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An AppleScript to automate SSH -X forwarding UNIX
I'm running a Linux server in my home network that I connect to several times during the day. Sometimes I connect just to look at logs, and other times to run X programs, forwarding the display to my G5 using the ssh -x option. After doing this for a while, I got tired of typing in the commands and looked into automating the process with AppleScript. The code below is what I came up with.
global UserName
global ServerName
global passwd

on ActivateX11()
  tell application "X11"
  end tell
end ActivateX11

on ActivateTerminal()
  set ScriptCommand to "ssh -X " & UserName & "@" & ServerName
  tell application "Terminal"
    do script ScriptCommand --  Establish the SSH connection
    delay 3 -- Wait 3 seconds for the password prompt to appear
    do script passwd in window 1
  end tell
end ActivateTerminal

on run
  set ServerName to "xxxxxx" --  The name of the server to connect to
  set UserName to "yyyyyy" --  The user to connect as
  set passwd to "zzzzzzz" --  The password for the user
end run

To make use of this yourself all you should have to do is set the ServerName, UserName and passwd variables to the correct values. The only other thing you might have to adjust is the delay between sending the SSH command and supplying the password in the ActivateTerminal procedure.
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Another option
Authored by: djenve on Apr 21, '04 12:17:16PM

Another option is to edit the system wide ssh configuration file (/etc/ssh_config) or create a custom ssh configuration file in your home directory ($HOME/.ssh/ssh_config) with the following entry:

Host *
ForwardX11 yes

man ssh_config - will give you a list of other useful options

- d

[ Reply to This | # ]
Security Threat
Authored by: mschiller on Apr 21, '04 12:33:06PM

I assume it goes without saying that having passwords saved in potentially clear text [even a compiled Applescript is likely to not be safe since the username and password can probably be seen in a hexeditor] on your computer is a bad idea....

Instead of using username/password you'd be better off using a public/private key pair with SSH.. Pretty trivial to set up and if it's done right, if your laptop gets stolen it's trivial to remove the compromised key from the linux server.

Just google for a SSH keygen help page such as

On otherhand a compromised password, if your like most people, could mean needing to change MANY passwords...

[Yeah Yeah, your linux server should have a unique password....]

[ Reply to This | # ]
Security Threat
Authored by: bluehz on Apr 21, '04 01:46:26PM

Yes pub/priv key is definitely the way to go...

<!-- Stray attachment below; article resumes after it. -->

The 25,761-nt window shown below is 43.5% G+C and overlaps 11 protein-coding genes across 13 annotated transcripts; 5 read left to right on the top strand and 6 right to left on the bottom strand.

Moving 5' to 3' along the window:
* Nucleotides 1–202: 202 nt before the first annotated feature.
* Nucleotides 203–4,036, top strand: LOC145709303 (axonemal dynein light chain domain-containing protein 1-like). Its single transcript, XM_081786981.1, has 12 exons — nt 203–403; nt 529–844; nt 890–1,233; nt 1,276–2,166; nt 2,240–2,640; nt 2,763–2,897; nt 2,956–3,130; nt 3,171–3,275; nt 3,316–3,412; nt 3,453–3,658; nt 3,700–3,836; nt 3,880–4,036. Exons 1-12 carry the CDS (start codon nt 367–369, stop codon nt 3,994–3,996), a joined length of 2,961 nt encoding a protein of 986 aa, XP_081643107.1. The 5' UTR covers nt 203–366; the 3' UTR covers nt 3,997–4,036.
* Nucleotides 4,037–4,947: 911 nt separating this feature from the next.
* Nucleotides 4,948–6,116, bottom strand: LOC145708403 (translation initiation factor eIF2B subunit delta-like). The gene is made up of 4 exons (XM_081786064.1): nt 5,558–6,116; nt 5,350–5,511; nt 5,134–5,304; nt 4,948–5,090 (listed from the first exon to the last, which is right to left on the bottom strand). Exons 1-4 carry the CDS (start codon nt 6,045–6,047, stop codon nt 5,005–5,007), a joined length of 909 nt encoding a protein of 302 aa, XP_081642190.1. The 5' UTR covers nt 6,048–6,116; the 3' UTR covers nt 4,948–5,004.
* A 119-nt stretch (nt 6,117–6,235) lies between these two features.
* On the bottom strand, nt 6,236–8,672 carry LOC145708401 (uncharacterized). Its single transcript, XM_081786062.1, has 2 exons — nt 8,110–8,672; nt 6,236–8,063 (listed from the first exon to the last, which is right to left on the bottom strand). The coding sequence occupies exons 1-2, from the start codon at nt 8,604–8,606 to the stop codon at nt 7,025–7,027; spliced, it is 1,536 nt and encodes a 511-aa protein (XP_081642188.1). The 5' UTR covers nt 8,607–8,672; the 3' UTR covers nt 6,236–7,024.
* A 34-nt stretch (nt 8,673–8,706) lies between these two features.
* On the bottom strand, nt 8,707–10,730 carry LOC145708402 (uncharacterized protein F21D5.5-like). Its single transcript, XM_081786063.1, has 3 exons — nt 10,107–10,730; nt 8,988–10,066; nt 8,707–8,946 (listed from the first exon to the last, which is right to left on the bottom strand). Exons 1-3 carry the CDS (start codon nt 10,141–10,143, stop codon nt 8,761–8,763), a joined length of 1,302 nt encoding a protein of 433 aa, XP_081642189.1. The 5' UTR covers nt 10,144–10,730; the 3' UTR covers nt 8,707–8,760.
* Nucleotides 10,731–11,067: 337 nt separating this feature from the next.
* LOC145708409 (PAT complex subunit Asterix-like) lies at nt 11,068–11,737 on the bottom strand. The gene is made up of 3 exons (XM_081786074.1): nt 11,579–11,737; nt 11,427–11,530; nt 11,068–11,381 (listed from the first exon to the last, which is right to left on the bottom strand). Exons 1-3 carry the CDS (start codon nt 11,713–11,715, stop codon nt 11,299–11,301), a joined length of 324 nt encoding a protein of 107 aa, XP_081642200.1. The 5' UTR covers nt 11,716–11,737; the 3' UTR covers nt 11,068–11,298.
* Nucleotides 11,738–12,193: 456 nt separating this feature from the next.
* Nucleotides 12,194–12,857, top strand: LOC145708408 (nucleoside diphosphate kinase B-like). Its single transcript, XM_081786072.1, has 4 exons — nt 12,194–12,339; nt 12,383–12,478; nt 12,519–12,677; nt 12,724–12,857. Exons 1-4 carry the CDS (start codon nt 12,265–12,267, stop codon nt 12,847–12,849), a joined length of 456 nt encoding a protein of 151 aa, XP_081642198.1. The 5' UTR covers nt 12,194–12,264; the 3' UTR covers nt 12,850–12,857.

Look for SSHLogin at Macupdate. Will allow you to tie your SSH keys into your Keychain.... when you unlock your Keychain (for example when you login) it also authorizes the SSH keys. You will never have to enter another log/pass again from your Mac to Linux as long as you are logged in on OS X box. This is how I do it from my Mac to Slack (Linux) box.

[ Reply to This | # ]
Authored by: chris_on_hints on Apr 21, '04 04:24:48PM
Just looked for SSHLogin on version tracker and it seems like it has vanished... The website is gone... (see version tracker) shame, because it sounded good!

[ Reply to This | # ]
Authored by: bluehz on Apr 22, '04 01:52:00AM

Hmmm sshLogin has disappeard... supposedly either of these two items will do the same thing. I have not tried them though:

[ Reply to This | # ]
Another option (store password in keychain)
Authored by: sjonke on Apr 21, '04 02:38:16PM
this applescript code will retrieve a password from the Keychain:
		tell application "Keychain Scripting"
			tell keychain 1
				set theKey to first key whose name is "Some Password"
				set theUsername to (account of theKey) as string
				set thePassword to (password of theKey) as string
			end tell
		end tell
Use the Keychain Access application to create a new password with the name you chose ("Some Password" in the example). The "unlock" command will request your keychain password if the keychain is locked. If the keychain is already locked it won't ask.

--- What?

[ Reply to This | # ]

Security Threat
Authored by: kholburn on Apr 21, '04 06:29:33PM

I use SSHKeychain. It keeps sshagent key passwords in the Keychain and turns them off if the screen saver is on. (Look for it on versiontracker)

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Security Threat
Authored by: gustou on Apr 21, '04 06:41:45PM

Don't forget that any root on a machine you're connected has acces to all the box you can log on without password.

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Security Threat
Authored by: David on Apr 22, '04 09:32:51AM

Well, root can become you and then get in that way. But the root user can't directly contact your host and get in using your public/private key.

But yeah, if you don't trust your admin, don't store ANYTHING you don't want him to see on the computer he runs.

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Security Threat
Authored by: gustou on Apr 22, '04 10:12:09AM

To explain what I want to say a little more let's have a simple scenario.

I own a laptop. I am the only root in this computer. All my pub/priv keys are securely stored in this computer.

But I am in a company and I often ssh to other computers. So I use ssh-agent.

Then if I do a ssh on a computer B then any root user on B can use my agent (even wihtout getting the pub/priv keys pair) and ssh to any computer that I usually use. This without beeing asked for a password.

In other words don't access a computer whose admin are "untrused"

If I'm not clear please don't hesitate to dop me a line :)

[ Reply to This | # ]